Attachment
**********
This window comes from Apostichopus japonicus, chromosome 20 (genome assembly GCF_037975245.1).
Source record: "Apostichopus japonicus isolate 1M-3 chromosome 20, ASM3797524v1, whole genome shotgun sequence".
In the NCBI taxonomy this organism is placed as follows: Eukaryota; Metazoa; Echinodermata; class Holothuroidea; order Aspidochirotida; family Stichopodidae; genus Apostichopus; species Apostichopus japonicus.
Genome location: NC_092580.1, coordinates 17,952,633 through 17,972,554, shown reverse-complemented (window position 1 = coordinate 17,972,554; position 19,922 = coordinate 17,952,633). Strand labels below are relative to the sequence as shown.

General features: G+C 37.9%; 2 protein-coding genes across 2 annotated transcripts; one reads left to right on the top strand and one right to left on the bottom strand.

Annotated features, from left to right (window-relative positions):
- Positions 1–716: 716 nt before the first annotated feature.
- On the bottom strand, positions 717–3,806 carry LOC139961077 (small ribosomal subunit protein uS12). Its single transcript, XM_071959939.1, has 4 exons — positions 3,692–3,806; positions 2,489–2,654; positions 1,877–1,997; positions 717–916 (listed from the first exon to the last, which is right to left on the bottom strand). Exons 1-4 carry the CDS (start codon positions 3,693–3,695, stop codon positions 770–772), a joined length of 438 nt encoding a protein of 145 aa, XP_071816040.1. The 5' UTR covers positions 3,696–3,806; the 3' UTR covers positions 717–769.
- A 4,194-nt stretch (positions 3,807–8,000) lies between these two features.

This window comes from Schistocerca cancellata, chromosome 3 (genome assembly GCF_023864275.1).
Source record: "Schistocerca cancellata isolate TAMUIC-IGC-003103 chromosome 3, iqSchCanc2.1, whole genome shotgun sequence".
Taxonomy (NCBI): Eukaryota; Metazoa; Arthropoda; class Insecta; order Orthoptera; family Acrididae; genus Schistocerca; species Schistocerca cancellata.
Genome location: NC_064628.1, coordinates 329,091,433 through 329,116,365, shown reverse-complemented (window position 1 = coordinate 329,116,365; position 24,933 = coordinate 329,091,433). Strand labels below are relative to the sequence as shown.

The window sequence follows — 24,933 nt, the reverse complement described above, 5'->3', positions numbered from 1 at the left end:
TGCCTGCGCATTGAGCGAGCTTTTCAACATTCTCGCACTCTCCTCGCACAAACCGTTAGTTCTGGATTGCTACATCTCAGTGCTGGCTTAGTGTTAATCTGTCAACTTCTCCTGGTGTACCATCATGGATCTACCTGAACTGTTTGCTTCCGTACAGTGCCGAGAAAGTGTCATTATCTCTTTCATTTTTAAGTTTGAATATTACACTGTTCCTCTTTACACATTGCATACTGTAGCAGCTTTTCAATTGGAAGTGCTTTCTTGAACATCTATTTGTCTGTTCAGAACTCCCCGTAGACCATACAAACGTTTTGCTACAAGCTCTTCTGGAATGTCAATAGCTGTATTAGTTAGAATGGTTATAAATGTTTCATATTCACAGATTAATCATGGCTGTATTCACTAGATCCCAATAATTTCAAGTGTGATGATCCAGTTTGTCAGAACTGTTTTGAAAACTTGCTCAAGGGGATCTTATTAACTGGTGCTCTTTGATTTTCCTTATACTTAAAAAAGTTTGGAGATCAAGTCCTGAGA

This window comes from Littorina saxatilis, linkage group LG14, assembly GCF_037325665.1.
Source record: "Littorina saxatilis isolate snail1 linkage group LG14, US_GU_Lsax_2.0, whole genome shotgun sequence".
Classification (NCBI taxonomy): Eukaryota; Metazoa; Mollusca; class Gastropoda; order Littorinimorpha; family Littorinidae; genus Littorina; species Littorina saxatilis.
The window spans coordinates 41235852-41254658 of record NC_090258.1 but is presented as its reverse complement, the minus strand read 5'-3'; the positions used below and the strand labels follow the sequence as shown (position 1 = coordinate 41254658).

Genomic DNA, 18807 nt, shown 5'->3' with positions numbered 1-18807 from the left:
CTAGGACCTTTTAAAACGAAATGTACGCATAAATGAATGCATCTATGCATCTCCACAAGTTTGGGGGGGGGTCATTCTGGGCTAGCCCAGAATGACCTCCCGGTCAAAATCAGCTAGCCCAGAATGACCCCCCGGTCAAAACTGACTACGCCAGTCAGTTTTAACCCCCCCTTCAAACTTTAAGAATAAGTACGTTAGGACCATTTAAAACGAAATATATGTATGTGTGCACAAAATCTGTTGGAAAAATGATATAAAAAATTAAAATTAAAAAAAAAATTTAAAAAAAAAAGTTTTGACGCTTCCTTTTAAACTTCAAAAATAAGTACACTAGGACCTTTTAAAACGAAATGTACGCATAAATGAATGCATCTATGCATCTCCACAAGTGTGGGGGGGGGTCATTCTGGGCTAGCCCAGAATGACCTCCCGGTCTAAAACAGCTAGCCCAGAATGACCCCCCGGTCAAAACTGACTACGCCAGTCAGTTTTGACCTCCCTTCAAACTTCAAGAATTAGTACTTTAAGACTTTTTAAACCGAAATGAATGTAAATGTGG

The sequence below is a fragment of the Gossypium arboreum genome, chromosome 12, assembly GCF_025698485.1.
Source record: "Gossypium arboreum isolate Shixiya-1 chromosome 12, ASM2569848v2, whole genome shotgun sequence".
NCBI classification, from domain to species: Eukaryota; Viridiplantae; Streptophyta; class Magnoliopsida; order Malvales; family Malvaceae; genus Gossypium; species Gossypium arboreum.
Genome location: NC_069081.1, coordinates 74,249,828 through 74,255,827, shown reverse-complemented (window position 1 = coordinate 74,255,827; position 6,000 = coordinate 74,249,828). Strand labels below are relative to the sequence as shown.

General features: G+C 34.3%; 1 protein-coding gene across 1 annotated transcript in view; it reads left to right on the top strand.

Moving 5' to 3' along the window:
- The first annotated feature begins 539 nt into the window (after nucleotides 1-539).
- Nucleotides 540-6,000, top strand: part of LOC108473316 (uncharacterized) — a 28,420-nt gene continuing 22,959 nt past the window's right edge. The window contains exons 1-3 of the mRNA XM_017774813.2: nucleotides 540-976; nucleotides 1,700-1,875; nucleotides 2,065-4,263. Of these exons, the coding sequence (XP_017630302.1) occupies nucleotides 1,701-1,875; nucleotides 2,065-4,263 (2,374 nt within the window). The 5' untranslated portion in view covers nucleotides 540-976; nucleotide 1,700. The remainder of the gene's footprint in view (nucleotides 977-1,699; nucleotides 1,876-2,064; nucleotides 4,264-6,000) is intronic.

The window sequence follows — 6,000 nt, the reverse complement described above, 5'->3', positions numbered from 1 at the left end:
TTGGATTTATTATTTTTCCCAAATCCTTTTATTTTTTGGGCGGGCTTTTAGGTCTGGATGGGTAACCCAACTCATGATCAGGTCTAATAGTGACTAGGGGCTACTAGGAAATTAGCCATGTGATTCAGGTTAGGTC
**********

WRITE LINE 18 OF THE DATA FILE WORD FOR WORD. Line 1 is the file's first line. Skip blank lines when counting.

Classification (NCBI taxonomy): Eukaryota; Metazoa; Mollusca; class Gastropoda; order Littorinimorpha; family Littorinidae; genus Littorina; species Littorina saxatilis.